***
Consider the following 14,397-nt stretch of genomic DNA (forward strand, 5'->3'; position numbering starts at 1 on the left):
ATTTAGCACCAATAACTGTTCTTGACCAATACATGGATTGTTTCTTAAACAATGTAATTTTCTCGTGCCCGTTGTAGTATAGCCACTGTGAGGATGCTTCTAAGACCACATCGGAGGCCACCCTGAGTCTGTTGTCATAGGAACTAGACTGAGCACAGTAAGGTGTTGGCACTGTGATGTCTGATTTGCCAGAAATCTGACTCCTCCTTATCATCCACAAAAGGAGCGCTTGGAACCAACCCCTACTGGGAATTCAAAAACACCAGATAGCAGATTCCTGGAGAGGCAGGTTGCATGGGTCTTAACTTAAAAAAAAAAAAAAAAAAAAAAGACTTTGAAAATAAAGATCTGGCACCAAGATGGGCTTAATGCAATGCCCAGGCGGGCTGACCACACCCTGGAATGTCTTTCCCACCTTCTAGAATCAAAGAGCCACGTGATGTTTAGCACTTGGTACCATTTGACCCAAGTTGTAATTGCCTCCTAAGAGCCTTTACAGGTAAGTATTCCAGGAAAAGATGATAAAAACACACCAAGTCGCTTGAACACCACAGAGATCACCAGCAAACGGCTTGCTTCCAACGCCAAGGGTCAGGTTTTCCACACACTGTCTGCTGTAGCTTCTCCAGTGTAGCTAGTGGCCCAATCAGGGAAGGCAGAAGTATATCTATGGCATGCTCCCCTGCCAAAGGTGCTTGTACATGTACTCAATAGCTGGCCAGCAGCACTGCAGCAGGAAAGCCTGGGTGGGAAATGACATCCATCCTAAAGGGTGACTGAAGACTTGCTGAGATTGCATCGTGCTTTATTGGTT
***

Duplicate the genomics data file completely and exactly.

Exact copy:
Consider the following 14,397-nt stretch of genomic DNA (forward strand, 5'->3'; position numbering starts at 1 on the left):
ATTTAGCACCAATAACTGTTCTTGACCAATACATGGATTGTTTCTTAAACAATGTAATTTTCTCGTGCCCGTTGTAGTATAGCCACTGTGAGGATGCTTCTAAGACCACATCGGAGGCCACCCTGAGTCTGTTGTCATAGGAACTAGACTGAGCACAGTAAGGTGTTGGCACTGTGATGTCTGATTTGCCAGAAATCTGACTCCTCCTTATCATCCACAAAAGGAGCGCTTGGAACCAACCCCTACTGGGAATTCAAAAACACCAGATAGCAGATTCCTGGAGAGGCAGGTTGCATGGGTCTTAACTTAAAAAAAAAAAAAAAAAAAAAAGACTTTGAAAATAAAGATCTGGCACCAAGATGGGCTTAATGCAATGCCCAGGCGGGCTGACCACACCCTGGAATGTCTTTCCCACCTTCTAGAATCAAAGAGCCACGTGATGTTTAGCACTTGGTACCATTTGACCCAAGTTGTAATTGCCTCCTAAGAGCCTTTACAGGTAAGTATTCCAGGAAAAGATGATAAAAACACACCAAGTCGCTTGAACACCACAGAGATCACCAGCAAACGGCTTGCTTCCAACGCCAAGGGTCAGGTTTTCCACACACTGTCTGCTGTAGCTTCTCCAGTGTAGCTAGTGGCCCAATCAGGGAAGGCAGAAGTATATCTATGGCATGCTCCCCTGCCAAAGGTGCTTGTACATGTACTCAATAGCTGGCCAGCAGCACTGCAGCAGGAAAGCCTGGGTGGGAAATGACATCCATCCTAAAGGGTGACTGAAGACTTGCTGAGATTGCATCGTGCTTTATTGGTT